The NHS is payed for by taxes. It's there for everyone who needs it. There's no wastage on calculating bills for this and that. It just comes out of the public purse. Most people use it as their only health service. Some wealthy people choose to use private firms. That's their choice, but they still have to pay their taxes. Compared to what they earn and own, it's not much anyway, and they get a backup in case they blow all their money on the stock market.
There are local doctor's practices in all towns and villages. People make an appointment. If it's not serious, it can take a week to see a doctor. If it's fairly serious, you can see one within a day. If it's an emergency, you go to the hospital and get seen immediately. I needed an emergency operation almost 10 years ago. They assessed me in the afternoon and operated in the evening. It took 5 days to recover, but I had a bed, no cost. Flawless service.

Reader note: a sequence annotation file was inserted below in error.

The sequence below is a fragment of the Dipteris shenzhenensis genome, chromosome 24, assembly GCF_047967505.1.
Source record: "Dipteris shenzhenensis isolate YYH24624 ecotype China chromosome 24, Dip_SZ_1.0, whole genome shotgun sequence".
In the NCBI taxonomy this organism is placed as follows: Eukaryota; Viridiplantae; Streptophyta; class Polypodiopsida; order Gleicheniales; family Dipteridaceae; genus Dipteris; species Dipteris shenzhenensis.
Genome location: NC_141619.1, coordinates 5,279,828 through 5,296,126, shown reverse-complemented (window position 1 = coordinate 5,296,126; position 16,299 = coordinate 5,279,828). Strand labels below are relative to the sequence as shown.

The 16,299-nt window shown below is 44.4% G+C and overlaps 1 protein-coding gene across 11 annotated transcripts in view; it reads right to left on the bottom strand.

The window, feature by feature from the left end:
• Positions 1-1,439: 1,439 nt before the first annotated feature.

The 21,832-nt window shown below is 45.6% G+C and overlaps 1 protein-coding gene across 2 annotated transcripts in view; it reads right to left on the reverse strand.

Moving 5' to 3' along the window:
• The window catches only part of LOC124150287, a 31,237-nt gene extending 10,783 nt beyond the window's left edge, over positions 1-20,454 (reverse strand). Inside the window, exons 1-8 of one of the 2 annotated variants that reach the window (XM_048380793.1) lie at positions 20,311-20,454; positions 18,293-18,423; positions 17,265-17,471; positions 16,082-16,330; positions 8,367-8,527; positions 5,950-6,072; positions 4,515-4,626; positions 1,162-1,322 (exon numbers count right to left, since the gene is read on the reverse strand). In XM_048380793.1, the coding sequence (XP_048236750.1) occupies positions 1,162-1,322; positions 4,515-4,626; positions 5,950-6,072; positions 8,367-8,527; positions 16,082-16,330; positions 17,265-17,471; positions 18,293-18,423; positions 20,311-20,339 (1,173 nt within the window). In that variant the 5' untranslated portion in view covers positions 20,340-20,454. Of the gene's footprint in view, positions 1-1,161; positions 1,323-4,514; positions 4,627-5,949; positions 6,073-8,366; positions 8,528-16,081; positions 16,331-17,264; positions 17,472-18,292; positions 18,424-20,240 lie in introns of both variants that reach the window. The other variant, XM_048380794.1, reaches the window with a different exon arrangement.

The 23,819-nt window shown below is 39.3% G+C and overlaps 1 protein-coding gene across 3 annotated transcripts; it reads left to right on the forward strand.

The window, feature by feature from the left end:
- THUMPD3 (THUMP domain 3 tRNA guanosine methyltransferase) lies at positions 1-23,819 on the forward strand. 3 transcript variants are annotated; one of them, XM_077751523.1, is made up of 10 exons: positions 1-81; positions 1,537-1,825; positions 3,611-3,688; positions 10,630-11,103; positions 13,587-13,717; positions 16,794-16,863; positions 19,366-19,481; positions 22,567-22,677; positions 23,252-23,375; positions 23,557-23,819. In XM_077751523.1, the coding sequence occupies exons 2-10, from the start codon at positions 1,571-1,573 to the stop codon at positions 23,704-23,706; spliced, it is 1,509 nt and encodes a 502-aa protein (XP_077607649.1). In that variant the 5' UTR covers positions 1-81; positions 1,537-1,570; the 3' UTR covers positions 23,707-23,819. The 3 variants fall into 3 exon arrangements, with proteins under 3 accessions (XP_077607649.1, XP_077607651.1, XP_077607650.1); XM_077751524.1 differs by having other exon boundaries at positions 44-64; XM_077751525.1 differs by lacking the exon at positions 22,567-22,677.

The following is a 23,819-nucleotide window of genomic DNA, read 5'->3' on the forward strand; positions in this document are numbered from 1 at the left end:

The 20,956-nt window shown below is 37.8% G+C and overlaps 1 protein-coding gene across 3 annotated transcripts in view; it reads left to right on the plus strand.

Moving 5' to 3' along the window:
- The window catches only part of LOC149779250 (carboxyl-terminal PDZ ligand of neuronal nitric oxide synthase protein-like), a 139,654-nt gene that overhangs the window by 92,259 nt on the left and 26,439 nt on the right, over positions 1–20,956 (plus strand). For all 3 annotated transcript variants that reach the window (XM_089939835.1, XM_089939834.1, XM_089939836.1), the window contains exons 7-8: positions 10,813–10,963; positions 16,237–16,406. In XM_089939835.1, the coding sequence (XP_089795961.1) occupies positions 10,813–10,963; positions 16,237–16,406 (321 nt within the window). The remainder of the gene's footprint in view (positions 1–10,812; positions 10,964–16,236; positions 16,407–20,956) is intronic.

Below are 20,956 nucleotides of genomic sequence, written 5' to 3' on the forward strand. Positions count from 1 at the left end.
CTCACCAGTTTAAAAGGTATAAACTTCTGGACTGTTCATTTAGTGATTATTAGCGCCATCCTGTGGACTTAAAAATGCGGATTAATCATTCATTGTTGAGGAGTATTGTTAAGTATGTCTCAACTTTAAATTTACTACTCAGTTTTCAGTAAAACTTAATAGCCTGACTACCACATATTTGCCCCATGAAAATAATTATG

I've also visited the local NHS doctor's practices (and dentists) dozens of times in my life with no cause to complain. They receive the best training.
The doctors are well paid. Although, I read somewhere that doctors would earn 4x more if the system was privatised. Despite this, doctors are the biggest supporters of the NHS with patients not far behind. I've often said: "who should we trust? The doctors who deny themselves a 4x pay rise because they believe in the NHS, or the politicians who also happen to sit on the boards of private healthcare companies?" It's an easy answer for anyone not burdened by ideology.
There's something quite beautiful about all chipping in to make sure everyone around you is healthy and taken care off. I would be devastated if we reverted to an "every man for himself" insurance style system. If a country has the means to take care of everyone living within its borders, should there even be an argument about whether to do it?
The problems are hard to judge as the current government is keen on exaggerating them. Most just center around individual complaints about doctors and nurses that are inevitable in any system but still get prime time coverage. I don't think there's anything fundamentally wrong with it. Some say the NHS can't be afforded, but the UK spends less on healthcare per person than the US and covers more people. It's a silly argument too, as it's publicly funded and is only as unaffordable as the current government want it to be.
There is a problem with some people using the NHS more than they need to, putting unnecessary strain on it. This could be fixed by offering people better information on what they can use the services for.